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Of Human Bondage (Signet Classics) Mass Market Paperback – January 2, 2007
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“The modern writer who has influenced me the most.”—George Orwell
“One of my favorite writers.”—Gabriel García Marquez
From the Inside Flap
It is very difficult for a writer of my generation, if he is honest, to pretend indifference to the work of Somerset Maugham," wrote Gore Vidal. "He was always so entirely there."
Originally published in 1915, Of Human Bondage is a potent expression of the power of sexual obsession and of modern man's yearning for freedom. This classic bildungsroman tells the story of Philip Carey, a sensitive boy born with a clubfoot who is orphaned and raised by a religious aunt and uncle. Philip yearns for adventure, and at eighteen leaves home, eventually pursuing a career as an artist in Paris. When he returns to London to study medicine, he meets the androgynous but alluring Mildred and begins a doomed love affair that will change the course of his life. There is no more powerful story of sexual infatuation, of human longing for connection and freedom.
"Here is a novel of the utmost importance," wrote Theodore Dreiser on publication. "It is a beacon of light by which the wanderer may be guided. . . . One feels as though one were sitting before a splendid Shiraz of priceless texture and intricate weave, admiring, feeling, responding sensually to its colors and tones."
With an Introduction by Gore Vidal
Commentary by Theodore Dreiser and Graham Greene --This text refers to an out of print or unavailable edition of this title.
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I have to confess my appreciation of Mildred Rogers the obsessive and destructive character who Phillip falls hopelessly in love with. A pretty teashop waitress who has visions of a high-class existence, she is flirty, a liar, cold, manipulative, and only goes with Philip when she has nothing else working for her. She is rude and insulting, and Philip constantly demeans himself while around her. She runs off with a man, gets pregnant, comes back to Philip who promptly drops a much better woman to accept her. When that doesn’t work and she abandons him again, he finally gives up on her only to have her destroy his belongings, become a prostitute and die of syphilis. Why do I like her? Because she’s the only clearing in the weeds where there are no stickers. Although despicable, she is a truly unforgettable character.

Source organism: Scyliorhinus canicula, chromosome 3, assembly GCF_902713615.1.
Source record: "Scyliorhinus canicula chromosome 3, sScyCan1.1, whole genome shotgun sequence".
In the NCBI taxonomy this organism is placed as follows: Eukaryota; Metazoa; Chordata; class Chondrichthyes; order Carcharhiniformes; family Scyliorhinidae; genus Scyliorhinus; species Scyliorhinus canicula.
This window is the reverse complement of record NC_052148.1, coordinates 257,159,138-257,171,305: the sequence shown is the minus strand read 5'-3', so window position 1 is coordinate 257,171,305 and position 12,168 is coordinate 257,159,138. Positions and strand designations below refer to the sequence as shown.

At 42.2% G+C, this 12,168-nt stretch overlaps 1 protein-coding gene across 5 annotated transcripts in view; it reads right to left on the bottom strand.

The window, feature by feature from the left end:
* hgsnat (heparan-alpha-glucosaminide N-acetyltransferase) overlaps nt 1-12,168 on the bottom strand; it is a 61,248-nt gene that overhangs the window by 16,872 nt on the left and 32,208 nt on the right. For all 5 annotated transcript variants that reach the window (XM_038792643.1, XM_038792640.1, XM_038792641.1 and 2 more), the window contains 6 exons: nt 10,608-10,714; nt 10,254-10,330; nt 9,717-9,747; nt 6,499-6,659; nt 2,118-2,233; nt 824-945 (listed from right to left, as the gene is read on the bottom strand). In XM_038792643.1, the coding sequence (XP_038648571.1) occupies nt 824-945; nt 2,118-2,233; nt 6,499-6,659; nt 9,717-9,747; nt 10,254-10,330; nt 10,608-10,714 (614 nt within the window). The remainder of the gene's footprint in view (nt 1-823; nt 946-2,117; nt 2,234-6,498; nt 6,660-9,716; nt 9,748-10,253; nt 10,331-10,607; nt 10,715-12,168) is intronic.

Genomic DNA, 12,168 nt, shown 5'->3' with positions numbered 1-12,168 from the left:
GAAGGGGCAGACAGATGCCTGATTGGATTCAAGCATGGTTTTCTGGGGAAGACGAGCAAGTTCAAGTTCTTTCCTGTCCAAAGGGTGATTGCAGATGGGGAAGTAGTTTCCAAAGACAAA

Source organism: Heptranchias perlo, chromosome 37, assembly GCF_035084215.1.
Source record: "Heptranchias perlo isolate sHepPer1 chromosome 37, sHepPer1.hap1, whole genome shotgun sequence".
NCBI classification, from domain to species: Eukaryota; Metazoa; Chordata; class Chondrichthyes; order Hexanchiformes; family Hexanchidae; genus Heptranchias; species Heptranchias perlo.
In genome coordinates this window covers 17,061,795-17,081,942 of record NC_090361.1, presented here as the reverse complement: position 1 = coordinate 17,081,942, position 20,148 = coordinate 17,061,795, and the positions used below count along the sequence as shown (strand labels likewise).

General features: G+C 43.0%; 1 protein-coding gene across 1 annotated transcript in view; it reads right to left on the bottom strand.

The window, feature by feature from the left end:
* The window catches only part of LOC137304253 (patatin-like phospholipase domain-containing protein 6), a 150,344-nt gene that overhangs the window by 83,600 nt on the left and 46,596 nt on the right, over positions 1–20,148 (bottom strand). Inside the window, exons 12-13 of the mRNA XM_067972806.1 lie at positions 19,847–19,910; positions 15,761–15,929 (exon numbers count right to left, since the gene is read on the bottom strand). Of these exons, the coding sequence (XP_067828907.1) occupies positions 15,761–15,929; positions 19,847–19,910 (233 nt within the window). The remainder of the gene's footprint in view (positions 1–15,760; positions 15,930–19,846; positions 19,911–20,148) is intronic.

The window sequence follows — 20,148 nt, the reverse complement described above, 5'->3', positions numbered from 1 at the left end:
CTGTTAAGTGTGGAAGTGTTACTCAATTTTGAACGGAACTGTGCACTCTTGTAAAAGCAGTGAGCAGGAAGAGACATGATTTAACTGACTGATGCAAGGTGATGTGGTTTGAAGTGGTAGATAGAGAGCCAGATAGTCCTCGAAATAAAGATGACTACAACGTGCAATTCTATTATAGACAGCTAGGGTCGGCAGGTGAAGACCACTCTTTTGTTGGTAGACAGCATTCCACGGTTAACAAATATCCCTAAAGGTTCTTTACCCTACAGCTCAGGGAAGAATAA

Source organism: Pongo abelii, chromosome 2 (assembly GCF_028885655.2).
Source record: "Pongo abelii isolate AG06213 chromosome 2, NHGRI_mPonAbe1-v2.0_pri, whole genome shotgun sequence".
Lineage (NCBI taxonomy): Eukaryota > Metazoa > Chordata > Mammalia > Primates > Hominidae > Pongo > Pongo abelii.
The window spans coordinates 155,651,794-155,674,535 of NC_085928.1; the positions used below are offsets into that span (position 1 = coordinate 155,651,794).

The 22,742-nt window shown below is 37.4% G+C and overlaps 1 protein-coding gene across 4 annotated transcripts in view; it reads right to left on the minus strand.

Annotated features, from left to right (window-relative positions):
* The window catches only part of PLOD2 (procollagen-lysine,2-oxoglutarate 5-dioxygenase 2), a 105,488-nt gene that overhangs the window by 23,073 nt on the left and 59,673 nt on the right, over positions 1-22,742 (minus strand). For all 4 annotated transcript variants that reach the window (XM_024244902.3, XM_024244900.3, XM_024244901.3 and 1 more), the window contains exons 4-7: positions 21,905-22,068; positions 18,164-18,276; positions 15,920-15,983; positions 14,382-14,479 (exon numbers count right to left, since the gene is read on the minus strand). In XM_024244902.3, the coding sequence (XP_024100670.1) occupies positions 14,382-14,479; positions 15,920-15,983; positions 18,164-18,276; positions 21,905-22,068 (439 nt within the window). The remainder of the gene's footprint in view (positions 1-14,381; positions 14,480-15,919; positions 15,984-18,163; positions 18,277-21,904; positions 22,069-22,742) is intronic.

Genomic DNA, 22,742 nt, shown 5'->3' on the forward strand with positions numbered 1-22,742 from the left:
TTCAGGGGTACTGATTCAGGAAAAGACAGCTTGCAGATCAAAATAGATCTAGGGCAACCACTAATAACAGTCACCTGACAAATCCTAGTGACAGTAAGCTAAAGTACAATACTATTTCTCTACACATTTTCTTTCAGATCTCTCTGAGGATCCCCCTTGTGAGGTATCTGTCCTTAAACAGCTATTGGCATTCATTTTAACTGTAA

Maugham agreed somewhat with the autobiographical label, putting his wordy spin on it; “This is a novel, not an autobiography, though much in it is autobiographical, more is pure invention.” Huh?
Personally I prefer my classic reads to have more adventure, more lusty accounts of life. I’d rather read Dana or Verne than Austen or Bronte. So I’m glad I read “Of Human Bondage” again if for nothing more than to reaffirm my vigorous tastes.
Schuyler T Wallace
Author of TIN LIZARD TALES
The book is written in a straight forward, simple style that moves the story along at a fast clip. Maugham consistently violates the current taboo that tells young writers to "show don't tell." Maugham tells a lot and the technique works amazingly well. The book also serves as a historical document, detailing life in London, Paris and Germany in the 1890s. Overall is a great story about people the reader really grows to care about as the plot progresses. The emphasis on story telling and the absence of literary flourishes and tricks makes this a delightful reading experience. I would highly recommend this book to anyone who loves a big, old fashioned novel about people and ideas that matter.
Most recent customer reviews
good illumination, well kept in between readings, I...Read more
It’s one of those books that I wish I had read when I was younger.Read more